We believe that the knowledge acquired in such a process could become a valuable commercial resource for the country. If Norway becomes a pioneer model for a successful transition, other countries will come to us to learn.

This knowledge can also form the core of a new and not inconsiderable model of development cooperation. In it, Norway can help other countries in their restructuring. As we have seen, for example, with the Petroleum Development Program, these partnerships can also create important opportunities for the private sector.

An obligation and an opportunity

Researchers from the UN Panel on Climate Change are clear in their warnings: if we do not reach the zero emissions targets by 2050, the consequences for the global ecosystem will be very serious.

Earlier this year, UN Secretary General António Guterres participated in an open debate on climate security. He then listed cuts in greenhouse gas emissions as the first of four priorities on the UN’s climate security agenda.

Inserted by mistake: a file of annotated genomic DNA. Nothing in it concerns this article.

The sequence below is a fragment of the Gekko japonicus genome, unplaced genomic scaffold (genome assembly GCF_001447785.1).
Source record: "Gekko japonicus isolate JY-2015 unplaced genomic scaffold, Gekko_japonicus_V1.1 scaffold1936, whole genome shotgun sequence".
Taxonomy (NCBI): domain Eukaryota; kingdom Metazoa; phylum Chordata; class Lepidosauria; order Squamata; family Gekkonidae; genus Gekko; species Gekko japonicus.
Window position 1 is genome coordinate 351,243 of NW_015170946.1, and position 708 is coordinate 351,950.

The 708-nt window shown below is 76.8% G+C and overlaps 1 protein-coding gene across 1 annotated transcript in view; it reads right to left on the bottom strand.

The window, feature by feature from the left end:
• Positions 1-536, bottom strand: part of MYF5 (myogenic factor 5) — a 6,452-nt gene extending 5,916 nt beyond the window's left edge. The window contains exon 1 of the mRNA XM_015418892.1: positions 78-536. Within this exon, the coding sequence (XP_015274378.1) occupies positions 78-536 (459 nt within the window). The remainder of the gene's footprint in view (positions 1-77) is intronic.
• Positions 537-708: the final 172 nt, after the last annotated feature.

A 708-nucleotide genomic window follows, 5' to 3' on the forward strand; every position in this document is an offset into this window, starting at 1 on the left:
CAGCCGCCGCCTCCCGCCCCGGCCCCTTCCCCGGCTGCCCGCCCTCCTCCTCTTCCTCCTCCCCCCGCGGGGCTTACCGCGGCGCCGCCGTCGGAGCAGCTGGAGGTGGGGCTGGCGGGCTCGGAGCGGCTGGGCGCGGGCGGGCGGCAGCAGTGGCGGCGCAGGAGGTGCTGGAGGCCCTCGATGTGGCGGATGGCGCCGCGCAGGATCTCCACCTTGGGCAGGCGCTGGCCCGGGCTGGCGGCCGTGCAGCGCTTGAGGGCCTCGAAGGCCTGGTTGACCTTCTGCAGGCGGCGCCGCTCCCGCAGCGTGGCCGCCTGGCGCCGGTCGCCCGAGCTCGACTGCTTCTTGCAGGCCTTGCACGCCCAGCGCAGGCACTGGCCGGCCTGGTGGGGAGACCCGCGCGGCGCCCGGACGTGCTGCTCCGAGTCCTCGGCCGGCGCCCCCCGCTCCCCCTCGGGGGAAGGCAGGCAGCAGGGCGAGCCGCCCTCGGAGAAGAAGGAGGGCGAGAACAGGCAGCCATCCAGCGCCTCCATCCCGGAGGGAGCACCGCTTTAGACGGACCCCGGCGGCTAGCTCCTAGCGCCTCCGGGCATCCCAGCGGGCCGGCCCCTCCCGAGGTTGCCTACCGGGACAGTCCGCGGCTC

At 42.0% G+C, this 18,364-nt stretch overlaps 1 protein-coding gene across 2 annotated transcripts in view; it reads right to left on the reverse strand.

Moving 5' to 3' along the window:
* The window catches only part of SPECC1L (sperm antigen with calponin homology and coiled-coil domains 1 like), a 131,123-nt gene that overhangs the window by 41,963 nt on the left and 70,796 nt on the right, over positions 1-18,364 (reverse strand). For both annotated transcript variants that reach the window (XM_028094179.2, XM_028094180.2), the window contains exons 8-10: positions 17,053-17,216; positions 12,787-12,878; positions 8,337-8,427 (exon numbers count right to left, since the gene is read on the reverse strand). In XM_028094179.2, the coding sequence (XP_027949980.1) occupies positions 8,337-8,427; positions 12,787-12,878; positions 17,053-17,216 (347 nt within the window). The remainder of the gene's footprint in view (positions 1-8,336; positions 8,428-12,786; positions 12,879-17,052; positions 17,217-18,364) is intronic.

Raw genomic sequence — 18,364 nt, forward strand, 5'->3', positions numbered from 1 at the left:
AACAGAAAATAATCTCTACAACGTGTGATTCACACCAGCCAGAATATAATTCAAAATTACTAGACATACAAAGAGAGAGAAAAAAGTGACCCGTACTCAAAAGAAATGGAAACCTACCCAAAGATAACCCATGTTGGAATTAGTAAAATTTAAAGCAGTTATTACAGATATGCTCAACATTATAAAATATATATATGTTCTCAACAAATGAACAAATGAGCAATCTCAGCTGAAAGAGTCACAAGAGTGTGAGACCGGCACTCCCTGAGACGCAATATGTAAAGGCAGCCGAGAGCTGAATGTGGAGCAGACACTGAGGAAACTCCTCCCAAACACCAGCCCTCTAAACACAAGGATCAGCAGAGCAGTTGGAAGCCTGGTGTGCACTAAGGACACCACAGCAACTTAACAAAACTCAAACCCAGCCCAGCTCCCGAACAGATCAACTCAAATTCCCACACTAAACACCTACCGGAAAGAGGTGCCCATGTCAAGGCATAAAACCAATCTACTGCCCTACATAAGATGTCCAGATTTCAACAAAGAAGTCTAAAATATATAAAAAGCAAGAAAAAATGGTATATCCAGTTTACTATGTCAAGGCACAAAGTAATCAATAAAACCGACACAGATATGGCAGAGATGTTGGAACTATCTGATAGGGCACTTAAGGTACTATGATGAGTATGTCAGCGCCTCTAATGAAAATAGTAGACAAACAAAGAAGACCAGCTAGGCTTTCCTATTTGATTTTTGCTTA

In line with this, Norway has pledged to use its time on the UN Security Council (2021-2022) to ensure that “addressing climate change, one of the greatest security threats of the 21st century, becomes the core of his mandate. “

Globally, Norway’s work for peace and development is highly regarded. The good reputation also has its origin in the good living conditions of this country. Then, insisting on further oil exploration could ultimately threaten Norway’s diplomatic integrity.

Economics professor Branko Milanovic recently pointed out in Global Policy magazine that Norway’s green diplomacy lacks credibility as long as the economy is carbon-based. To illustrate the point about the great gap between Norway’s public image and its economic reality, Milanovic compares Norway to The East India Company during the Opium War in the 19th century. Then Britain banned the sale of opium at home, while at the same time going to war for the right to sell opium to the Chinese.

This contradiction was also highlighted in Time magazine a few days before the parliamentary elections. Political scientist Ian Bremmer reminded us that Norway, under its “green surface”, remains the most fossil-dependent industrialized democracy in the world.